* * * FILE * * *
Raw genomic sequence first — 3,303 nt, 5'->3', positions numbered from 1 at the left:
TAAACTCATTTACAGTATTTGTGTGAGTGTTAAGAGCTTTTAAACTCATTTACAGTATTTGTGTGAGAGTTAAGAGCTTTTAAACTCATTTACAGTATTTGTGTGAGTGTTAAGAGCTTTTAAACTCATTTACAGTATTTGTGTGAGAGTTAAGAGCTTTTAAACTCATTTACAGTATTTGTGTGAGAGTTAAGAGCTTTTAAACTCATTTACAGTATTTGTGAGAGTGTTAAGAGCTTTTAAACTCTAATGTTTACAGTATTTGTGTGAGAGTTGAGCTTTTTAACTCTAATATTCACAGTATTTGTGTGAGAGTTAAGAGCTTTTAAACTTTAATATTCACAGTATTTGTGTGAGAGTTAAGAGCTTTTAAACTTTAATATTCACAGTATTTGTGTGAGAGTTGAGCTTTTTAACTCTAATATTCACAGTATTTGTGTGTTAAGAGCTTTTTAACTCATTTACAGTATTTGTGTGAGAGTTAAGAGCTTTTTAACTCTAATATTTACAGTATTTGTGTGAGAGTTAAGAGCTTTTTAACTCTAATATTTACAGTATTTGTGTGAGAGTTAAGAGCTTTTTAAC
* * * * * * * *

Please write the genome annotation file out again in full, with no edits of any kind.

Raw genomic sequence first — 3,303 nt, 5'->3', positions numbered from 1 at the left:
TAAACTCATTTACAGTATTTGTGTGAGTGTTAAGAGCTTTTAAACTCATTTACAGTATTTGTGTGAGAGTTAAGAGCTTTTAAACTCATTTACAGTATTTGTGTGAGTGTTAAGAGCTTTTAAACTCATTTACAGTATTTGTGTGAGAGTTAAGAGCTTTTAAACTCATTTACAGTATTTGTGTGAGAGTTAAGAGCTTTTAAACTCATTTACAGTATTTGTGAGAGTGTTAAGAGCTTTTAAACTCTAATGTTTACAGTATTTGTGTGAGAGTTGAGCTTTTTAACTCTAATATTCACAGTATTTGTGTGAGAGTTAAGAGCTTTTAAACTTTAATATTCACAGTATTTGTGTGAGAGTTAAGAGCTTTTAAACTTTAATATTCACAGTATTTGTGTGAGAGTTGAGCTTTTTAACTCTAATATTCACAGTATTTGTGTGTTAAGAGCTTTTTAACTCATTTACAGTATTTGTGTGAGAGTTAAGAGCTTTTTAACTCTAATATTTACAGTATTTGTGTGAGAGTTAAGAGCTTTTTAACTCTAATATTTACAGTATTTGTGTGAGAGTTAAGAGCTTTTTAAC